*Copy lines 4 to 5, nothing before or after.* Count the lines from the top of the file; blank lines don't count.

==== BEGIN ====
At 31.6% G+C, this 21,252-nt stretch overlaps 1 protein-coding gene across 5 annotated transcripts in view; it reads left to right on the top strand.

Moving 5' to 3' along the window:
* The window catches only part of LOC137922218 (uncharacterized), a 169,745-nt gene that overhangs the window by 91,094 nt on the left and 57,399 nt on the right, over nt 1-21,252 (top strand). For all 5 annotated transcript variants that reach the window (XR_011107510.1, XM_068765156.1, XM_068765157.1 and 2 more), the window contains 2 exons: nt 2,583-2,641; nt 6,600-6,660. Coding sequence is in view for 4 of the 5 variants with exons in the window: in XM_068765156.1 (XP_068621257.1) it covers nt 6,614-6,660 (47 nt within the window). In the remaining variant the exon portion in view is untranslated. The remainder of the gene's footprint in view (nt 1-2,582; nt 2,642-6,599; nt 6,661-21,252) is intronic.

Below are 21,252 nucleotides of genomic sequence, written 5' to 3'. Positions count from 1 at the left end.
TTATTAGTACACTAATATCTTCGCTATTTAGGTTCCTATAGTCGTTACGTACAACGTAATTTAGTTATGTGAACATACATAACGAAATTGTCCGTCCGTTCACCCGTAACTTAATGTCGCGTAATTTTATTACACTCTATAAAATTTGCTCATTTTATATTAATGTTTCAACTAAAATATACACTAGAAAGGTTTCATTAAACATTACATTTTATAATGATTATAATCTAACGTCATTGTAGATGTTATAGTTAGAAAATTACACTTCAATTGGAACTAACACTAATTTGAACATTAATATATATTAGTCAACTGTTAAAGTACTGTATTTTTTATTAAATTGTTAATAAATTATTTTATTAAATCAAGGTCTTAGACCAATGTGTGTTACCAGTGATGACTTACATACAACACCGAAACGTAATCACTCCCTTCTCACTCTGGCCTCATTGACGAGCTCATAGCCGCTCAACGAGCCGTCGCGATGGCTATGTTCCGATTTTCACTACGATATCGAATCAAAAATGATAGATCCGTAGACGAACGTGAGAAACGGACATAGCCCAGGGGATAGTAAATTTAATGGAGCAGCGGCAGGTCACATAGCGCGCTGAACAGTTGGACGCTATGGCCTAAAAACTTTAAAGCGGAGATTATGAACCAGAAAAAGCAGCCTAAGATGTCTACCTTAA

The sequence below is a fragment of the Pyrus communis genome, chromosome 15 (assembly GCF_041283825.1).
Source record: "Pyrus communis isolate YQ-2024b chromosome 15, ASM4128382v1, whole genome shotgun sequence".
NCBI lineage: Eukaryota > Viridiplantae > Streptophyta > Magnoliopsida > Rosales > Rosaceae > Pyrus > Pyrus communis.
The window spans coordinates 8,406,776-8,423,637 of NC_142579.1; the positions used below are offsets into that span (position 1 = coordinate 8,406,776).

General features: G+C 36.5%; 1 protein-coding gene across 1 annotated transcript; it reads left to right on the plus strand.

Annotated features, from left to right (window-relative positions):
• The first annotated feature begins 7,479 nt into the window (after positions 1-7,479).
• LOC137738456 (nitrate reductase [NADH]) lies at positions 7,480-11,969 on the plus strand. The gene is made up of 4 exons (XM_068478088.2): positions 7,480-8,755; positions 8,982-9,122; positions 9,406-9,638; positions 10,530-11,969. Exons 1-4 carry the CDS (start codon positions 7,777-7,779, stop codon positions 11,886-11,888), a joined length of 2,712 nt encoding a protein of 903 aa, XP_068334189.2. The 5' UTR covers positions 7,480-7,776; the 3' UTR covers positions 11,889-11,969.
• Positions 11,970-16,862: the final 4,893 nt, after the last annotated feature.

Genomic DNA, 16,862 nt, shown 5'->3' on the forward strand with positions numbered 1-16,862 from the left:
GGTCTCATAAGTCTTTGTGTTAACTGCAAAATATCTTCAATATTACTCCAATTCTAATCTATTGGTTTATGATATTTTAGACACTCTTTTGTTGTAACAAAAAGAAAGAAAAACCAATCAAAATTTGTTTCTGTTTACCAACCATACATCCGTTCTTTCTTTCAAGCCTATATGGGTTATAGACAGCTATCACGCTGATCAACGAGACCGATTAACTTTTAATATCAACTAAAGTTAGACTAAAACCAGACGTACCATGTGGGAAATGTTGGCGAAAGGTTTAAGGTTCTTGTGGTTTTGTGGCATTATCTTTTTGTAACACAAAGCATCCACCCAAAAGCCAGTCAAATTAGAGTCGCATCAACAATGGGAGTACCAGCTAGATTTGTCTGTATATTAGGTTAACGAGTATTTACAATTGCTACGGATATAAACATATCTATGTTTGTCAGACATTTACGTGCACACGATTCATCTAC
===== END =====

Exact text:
Below are 21,252 nucleotides of genomic sequence, written 5' to 3'. Positions count from 1 at the left end.
TTATTAGTACACTAATATCTTCGCTATTTAGGTTCCTATAGTCGTTACGTACAACGTAATTTAGTTATGTGAACATACATAACGAAATTGTCCGTCCGTTCACCCGTAACTTAATGTCGCGTAATTTTATTACACTCTATAAAATTTGCTCATTTTATATTAATGTTTCAACTAAAATATACACTAGAAAGGTTTCATTAAACATTACATTTTATAATGATTATAATCTAACGTCATTGTAGATGTTATAGTTAGAAAATTACACTTCAATTGGAACTAACACTAATTTGAACATTAATATATATTAGTCAACTGTTAAAGTACTGTATTTTTTATTAAATTGTTAATAAATTATTTTATTAAATCAAGGTCTTAGACCAATGTGTGTTACCAGTGATGACTTACATACAACACCGAAACGTAATCACTCCCTTCTCACTCTGGCCTCATTGACGAGCTCATAGCCGCTCAACGAGCCGTCGCGATGGCTATGTTCCGATTTTCACTACGATATCGAATCAAAAATGATAGATCCGTAGACGAACGTGAGAAACGGACATAGCCCAGGGGATAGTAAATTTAATGGAGCAGCGGCAGGTCACATAGCGCGCTGAACAGTTGGACGCTATGGCCTAAAAACTTTAAAGCGGAGATTATGAACCAGAAAAAGCAGCCTAAGATGTCTACCTTAA